The schools will apparently follow the procedure for recommendations set by both Harvard Business School and Stanford University’s Graduate School of Business. The first to publicly adopt the standardized format was Wharton which yesterday (June 2) revealed that it would now ask recommenders to answer the same two questions posed by HBS and Stanford:

How do the candidate’s performance, potential, or personal qualities compare to those of other well-qualified individuals in similar roles? Please provide specific examples. (300 words)

Please describe the most important piece of constructive feedback you have given the applicants. Please detail the circumstances and the applicant’s response. (250 words)


Both Harvard Business School and Stanford apparently were unaware of the effort to standardize around their recommendation approach. “HBS isn’t part of any group effort,” said Dee Leopold, who heads up MBA admissions at Harvard. “We developed recommender questions that worked for us and have kept them the same for a few years. Our questions are made public early so any school is welcome to see them.”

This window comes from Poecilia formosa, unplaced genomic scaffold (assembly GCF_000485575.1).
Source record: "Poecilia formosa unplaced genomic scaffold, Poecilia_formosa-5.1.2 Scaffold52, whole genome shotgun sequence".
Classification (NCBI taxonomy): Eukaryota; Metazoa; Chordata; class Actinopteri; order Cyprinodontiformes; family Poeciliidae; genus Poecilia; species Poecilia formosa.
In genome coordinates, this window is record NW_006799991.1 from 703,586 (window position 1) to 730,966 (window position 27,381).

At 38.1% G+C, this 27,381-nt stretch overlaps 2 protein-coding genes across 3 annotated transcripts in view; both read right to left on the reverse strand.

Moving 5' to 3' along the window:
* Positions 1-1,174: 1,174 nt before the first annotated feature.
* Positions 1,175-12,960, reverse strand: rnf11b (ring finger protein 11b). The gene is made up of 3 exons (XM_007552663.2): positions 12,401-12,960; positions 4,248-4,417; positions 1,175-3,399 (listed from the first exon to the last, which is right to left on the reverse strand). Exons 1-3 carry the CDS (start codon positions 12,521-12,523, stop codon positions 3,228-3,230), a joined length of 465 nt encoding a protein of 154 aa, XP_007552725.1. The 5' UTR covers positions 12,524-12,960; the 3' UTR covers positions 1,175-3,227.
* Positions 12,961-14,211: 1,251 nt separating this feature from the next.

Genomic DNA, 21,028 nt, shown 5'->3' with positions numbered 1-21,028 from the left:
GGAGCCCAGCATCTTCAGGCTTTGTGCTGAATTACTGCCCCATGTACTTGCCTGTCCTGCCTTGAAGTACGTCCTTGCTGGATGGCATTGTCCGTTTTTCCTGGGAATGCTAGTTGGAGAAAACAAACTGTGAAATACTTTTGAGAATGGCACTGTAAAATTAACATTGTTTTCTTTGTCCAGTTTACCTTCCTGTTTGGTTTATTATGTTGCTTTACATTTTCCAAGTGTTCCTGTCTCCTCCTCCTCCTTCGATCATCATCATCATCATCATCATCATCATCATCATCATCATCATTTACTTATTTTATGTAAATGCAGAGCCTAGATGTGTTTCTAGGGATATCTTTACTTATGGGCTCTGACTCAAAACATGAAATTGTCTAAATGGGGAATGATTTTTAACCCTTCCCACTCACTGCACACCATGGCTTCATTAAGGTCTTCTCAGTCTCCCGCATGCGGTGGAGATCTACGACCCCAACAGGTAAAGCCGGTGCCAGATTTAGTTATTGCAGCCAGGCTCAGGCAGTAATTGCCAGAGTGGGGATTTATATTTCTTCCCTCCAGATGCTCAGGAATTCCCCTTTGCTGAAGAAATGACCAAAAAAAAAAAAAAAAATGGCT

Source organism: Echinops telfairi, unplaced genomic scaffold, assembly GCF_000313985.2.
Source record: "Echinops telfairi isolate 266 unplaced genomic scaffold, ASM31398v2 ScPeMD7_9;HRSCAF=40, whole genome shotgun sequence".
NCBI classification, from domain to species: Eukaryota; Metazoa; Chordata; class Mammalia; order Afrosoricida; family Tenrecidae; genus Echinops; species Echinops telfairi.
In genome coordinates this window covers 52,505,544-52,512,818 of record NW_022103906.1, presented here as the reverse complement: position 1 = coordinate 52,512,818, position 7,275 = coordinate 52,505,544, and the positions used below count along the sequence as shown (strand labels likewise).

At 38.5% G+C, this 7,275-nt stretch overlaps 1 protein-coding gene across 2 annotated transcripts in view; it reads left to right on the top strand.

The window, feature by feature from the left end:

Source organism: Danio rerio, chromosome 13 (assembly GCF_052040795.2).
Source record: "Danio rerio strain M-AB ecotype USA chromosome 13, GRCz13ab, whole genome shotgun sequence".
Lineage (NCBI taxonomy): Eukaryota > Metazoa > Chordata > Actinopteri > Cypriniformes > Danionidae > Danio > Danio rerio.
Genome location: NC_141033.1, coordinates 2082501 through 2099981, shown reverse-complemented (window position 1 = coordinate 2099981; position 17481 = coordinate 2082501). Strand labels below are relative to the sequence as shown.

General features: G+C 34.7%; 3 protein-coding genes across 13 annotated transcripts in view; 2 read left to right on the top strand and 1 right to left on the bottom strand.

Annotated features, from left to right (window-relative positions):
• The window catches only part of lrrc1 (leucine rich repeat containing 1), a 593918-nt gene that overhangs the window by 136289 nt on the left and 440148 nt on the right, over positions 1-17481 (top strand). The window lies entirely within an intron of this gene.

Stanford GSB Admissions Director Derrick Bolton noted that the school has been using the same recommendation form and prompts with some minor annual tweaks for years. “Any MBA program may adopt them,” said Bolton. “In recent years, I think Virginia and Yale have used elements of the Stanford recommendation form (our grid) and also possibly our questions. Other schools may have begun, or may start, using our questions at any point.”

Chicago Booth declined to confirm or deny the report. “We have yet to finalize our application but will be releasing it in July as we do every year,” said Stacey Kole, deputy dean of the full-time MBA program at Booth.